Even when the new Pike Solar and Storage Project comes online in 2023, only about 27% of CSU's power will come from renewable sources.

Statewide, it's a similar percentage.

The governor's goal is to be 100% renewable by 2040

If that goal is to be met, the state will need a lot more solar, wind, and battery projects over the next 20 years.

Bart Bedsole

Bart is the evening anchor for KRDO. Learn more about Bart here.

Comments

5 Comments

  1. Batteries are far from “clean” or “green” with a myriad of toxic chemicals and mined materials. “Renewable energy” is a solution looking for a problem. If you love mega-companies getting away with murder, then you’ll love companies like Tesla manufacturing toxic batteries, selling for tens of millions of dollars to brain-washed municipal utilities like CSU in the name of sustainability. Colorado Springs residents, get ready for even HIGHER electric rates with tons of chemically charged batteries sitting on standby.

    1. Batteries like these have a finite life span, some as short as 3 years. So its constant cycle of replacing the older battery cells. Good grief, perhaps its time we vote out the utility board (mostly city council members). They are clearly not listening to the rate payers of this city…

  2. Ever wonder where the lithium for those batteries? In giant pit mines that does far more damage to mother earth than coal mining and fracking combined.

  3. I have seen an article about batter banks for utility storage. In the long run more carbon is generated through the manufacturing and disposal of the batters than they save. Like 5 times over.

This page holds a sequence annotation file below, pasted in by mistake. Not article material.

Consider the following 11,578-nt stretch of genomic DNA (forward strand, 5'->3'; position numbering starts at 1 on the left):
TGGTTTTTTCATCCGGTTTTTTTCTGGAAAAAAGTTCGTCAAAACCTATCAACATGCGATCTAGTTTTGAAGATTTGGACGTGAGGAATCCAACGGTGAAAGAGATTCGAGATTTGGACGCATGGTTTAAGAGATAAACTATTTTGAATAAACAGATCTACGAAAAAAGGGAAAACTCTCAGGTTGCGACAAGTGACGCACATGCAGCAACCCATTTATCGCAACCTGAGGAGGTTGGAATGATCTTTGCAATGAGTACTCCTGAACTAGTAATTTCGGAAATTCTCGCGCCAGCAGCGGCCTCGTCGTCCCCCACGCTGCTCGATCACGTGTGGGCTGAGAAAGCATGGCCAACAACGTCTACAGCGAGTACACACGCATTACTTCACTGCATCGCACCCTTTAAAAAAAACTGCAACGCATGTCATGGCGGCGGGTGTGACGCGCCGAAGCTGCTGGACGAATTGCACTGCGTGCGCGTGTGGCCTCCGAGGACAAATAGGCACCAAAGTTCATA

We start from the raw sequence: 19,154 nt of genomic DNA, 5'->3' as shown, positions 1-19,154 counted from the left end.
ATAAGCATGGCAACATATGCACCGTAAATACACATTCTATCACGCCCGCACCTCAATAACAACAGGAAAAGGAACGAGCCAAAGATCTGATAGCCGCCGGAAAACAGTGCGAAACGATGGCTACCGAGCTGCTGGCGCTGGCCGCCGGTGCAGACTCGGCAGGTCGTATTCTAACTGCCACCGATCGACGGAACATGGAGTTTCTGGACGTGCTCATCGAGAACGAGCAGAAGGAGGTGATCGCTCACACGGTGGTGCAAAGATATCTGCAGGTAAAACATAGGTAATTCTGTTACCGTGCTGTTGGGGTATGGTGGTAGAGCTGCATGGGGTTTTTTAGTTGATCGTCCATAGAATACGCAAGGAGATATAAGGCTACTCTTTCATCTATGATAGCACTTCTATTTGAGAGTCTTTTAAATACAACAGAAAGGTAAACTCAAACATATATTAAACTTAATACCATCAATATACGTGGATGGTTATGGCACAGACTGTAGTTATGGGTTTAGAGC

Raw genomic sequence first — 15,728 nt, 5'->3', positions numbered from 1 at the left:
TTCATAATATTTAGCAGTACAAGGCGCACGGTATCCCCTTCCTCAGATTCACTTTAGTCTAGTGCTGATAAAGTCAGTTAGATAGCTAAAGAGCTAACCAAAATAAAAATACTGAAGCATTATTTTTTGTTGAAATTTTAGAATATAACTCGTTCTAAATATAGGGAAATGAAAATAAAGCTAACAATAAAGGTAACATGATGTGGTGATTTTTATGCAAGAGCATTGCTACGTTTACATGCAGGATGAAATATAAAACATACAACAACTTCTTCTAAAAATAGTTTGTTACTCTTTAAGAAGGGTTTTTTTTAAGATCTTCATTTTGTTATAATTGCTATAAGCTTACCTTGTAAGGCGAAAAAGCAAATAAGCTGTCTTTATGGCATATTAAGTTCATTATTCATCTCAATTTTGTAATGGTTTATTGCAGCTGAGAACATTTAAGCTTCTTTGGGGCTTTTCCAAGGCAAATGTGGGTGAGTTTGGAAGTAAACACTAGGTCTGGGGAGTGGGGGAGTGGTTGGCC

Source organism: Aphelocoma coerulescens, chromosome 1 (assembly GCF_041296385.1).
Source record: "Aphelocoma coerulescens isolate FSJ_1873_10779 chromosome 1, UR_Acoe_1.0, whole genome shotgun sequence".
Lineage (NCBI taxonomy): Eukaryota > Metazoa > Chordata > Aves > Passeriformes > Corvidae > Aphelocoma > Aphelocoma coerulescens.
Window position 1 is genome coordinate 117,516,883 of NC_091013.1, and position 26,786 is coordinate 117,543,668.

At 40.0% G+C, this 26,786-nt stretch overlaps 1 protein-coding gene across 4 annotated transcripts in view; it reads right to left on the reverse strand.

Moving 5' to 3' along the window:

People also forget that when they say “carbon neutral” it means when they operate. Not the whole life cycle. It takes a lot to manufacture these green technologies. Many time more than they save. Solar panels are lower but right now their lifespan of 5 years till they are producing only 80% of their original capacity. Then they will need to be replaced. Recycling them is hard but can be done. Wind is a joke. The fiberglass blades are not a green deal. They can’t be recycled and have to be put in a land fill. The energy used to create them is also upside down.
    Just know this. In this transition to these not cost effective green technologies will be paid for by You and Me. Just like with the gas price hike now. Be ready for double or triple the utility bill than we have typically had and have now.

  4. Just how many batteries, solar panels and wind generators will be needed to power El Paso county now and meet its future needs?. How many acres of land will be required? What is the projected cost for this transition? What will consumers be paying per kwhr?

    Consumers want real facts about what to expect from going green, not some fake delightful general projection from the marxist globalist oligarchs and their sycophants of what is to come.

    Going green is a subject that is full of lies and false promises that will enrich a few and stick it too the middle class and poor.